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Thursday, June 10, 2010     INTELLIGENCE BRIEFING

Turkish opposition charges Erdogan exploiting, ramping up Israel conflict

ANKARA — Turkish Prime Minister Recep Erdogan has encountered opposition regarding plans to suspend relations with Israel.


Opposition parliamentarians have accused Erdogan of engineering a crisis with Israel in an effort to mobilize Islamist support ahead of elections. The parliamentarians said Erdogan has been tainted by corruption and embezzlement in what has sharply reduced his electoral support.

"Erdogan uses the Ten Commandments as a tool," Turkish opposition leader Kemal Kilicdaroglu said. "But the Eighth Commandment says, 'Thou shall not steal.' What about that?"

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Opposition sources said Erdogan has been discussing the feasibility of moving up elections, scheduled for July 2011, to capitalize on the crisis with Israel, Middle East Newsline reported. They said the prime minister, who has proposed that the government hire 50,000 people over the next year, hoped that his Islamist constituency would mobilize behind the ruling Justice and Development Party.

The opposition charged that Erdogan sought a confrontation with Israel when he supported a Turkish-sponsored flotilla to break the Egyptian and Israeli siege of the Gaza Strip. Opposition deputies said Ankara could have defused the situation through diplomacy with Jerusalem.

"He [Erdogan] almost declared war against Israel in his party's meeting [on June 1]," Kilicdaroglu said. "The Turkish Foreign Ministry should publicly disclose correspondence made with Israel so that we may all learn whether Israel warned Turkey or not. Nothing should remain secret."

Erdogan also faced criticism for his anti-Israeli policy from pro-Kurdish constituents. At one forum, the prime minister was asked how he could condemn Israel for the bloody naval interception of a Turkish-flagged ship to the Gaza Strip when Ankara was killing Kurdish insurgents.

"How can you compare the two?" Erdogan asked.

The prime minister has accused the opposition Republican People's Party of supporting Israel. Erdogan said the opposition wanted to limit the pro-Islamist government to conventional diplomacy.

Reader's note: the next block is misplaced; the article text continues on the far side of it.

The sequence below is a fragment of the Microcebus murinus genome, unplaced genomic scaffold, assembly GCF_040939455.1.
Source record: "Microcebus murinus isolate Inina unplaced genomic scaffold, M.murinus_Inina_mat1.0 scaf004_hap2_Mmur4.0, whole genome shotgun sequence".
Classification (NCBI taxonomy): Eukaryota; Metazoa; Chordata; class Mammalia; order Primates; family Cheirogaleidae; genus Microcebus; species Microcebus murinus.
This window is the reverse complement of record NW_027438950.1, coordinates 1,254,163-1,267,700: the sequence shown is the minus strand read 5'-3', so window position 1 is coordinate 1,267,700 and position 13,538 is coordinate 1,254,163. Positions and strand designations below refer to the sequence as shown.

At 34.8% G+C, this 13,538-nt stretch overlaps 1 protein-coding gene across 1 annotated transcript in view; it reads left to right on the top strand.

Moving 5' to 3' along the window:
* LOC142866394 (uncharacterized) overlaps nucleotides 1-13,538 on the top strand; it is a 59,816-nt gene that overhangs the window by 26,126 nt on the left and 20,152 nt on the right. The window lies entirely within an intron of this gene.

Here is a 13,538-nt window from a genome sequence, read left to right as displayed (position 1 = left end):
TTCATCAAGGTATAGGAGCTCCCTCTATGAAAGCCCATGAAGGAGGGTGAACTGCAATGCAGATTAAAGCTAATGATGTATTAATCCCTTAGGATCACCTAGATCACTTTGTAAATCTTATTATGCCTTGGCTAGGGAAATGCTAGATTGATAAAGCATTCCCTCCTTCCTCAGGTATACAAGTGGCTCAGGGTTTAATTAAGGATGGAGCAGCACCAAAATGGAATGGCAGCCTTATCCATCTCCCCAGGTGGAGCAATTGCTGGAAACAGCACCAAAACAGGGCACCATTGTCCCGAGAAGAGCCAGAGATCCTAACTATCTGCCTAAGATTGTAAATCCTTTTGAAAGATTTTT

"Some people speak in the name of Tel Aviv, advocate for Tel Aviv," Erdogan said. "They question our way of diplomacy. The way you did things put us in this dire situation. As I said earlier, we do not work as the 'mon cher' diplomats do."

But opposition sources and independent analysts asserted that Erdogan faced opposition to his anti-Israeli policy from within the Justice and Development Party, which commands a majority of parliament. They cited statements by the deputy prime minister as well as defense and foreign ministers that Ankara wanted to defuse the crisis with Israel.

"If the prime minister wants to understand who is the advocate of Tel Aviv, he should look to his right and he will see [Deputy Prime Minister] Bulent Arinc making different statements from the government," Kilicdaroglu told Turkish television on June 7.

In June, the cleric deemed as the Islamic guide of AKP criticized the Turkish-organized flotilla to the Gaza Strip. Fethullah Gulen, who heads the largest Muslim movement in Turkey and now lives in the United States, issued a statement that Ankara should have first received permission from Israel before sending the flotilla. Later, senior AKP officials agreed.

"The government is purposely changing the agenda of the country," Kilicdaroglu said. "Some 114 Turkish soldiers have died since the AKP's move to end the terror problem in the country. Likewise, there have been recent developments in the CHP's agenda regarding unemployment and poverty. However, all discussion of these topics has ended. Nobody talks about them anymore."

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